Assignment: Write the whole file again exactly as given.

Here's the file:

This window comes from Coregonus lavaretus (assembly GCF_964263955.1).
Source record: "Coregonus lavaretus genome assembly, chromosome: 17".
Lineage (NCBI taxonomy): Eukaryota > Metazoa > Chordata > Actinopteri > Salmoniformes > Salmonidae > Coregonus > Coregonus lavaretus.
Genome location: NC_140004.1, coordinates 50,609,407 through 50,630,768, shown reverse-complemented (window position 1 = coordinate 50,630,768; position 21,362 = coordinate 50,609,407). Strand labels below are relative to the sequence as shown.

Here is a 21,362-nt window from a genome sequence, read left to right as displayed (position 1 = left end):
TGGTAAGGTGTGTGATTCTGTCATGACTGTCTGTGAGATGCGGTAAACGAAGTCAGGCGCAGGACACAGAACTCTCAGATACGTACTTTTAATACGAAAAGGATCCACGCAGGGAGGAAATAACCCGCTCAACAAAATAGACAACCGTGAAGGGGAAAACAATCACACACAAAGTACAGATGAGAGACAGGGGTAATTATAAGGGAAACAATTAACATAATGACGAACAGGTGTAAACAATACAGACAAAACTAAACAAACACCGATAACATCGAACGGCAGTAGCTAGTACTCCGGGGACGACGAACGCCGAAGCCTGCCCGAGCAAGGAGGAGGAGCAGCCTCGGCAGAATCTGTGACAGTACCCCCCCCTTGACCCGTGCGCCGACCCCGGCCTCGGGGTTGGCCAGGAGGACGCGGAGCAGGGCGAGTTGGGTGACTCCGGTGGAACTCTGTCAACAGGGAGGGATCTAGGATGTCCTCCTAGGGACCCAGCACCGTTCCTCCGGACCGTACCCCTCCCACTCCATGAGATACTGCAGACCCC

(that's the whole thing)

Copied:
This window comes from Coregonus lavaretus (assembly GCF_964263955.1).
Source record: "Coregonus lavaretus genome assembly, chromosome: 17".
Lineage (NCBI taxonomy): Eukaryota > Metazoa > Chordata > Actinopteri > Salmoniformes > Salmonidae > Coregonus > Coregonus lavaretus.
Genome location: NC_140004.1, coordinates 50,609,407 through 50,630,768, shown reverse-complemented (window position 1 = coordinate 50,630,768; position 21,362 = coordinate 50,609,407). Strand labels below are relative to the sequence as shown.

Here is a 21,362-nt window from a genome sequence, read left to right as displayed (position 1 = left end):
TGGTAAGGTGTGTGATTCTGTCATGACTGTCTGTGAGATGCGGTAAACGAAGTCAGGCGCAGGACACAGAACTCTCAGATACGTACTTTTAATACGAAAAGGATCCACGCAGGGAGGAAATAACCCGCTCAACAAAATAGACAACCGTGAAGGGGAAAACAATCACACACAAAGTACAGATGAGAGACAGGGGTAATTATAAGGGAAACAATTAACATAATGACGAACAGGTGTAAACAATACAGACAAAACTAAACAAACACCGATAACATCGAACGGCAGTAGCTAGTACTCCGGGGACGACGAACGCCGAAGCCTGCCCGAGCAAGGAGGAGGAGCAGCCTCGGCAGAATCTGTGACAGTACCCCCCCCTTGACCCGTGCGCCGACCCCGGCCTCGGGGTTGGCCAGGAGGACGCGGAGCAGGGCGAGTTGGGTGACTCCGGTGGAACTCTGTCAACAGGGAGGGATCTAGGATGTCCTCCTAGGGACCCAGCACCGTTCCTCCGGACCGTACCCCTCCCACTCCATGAGATACTGCAGACCCC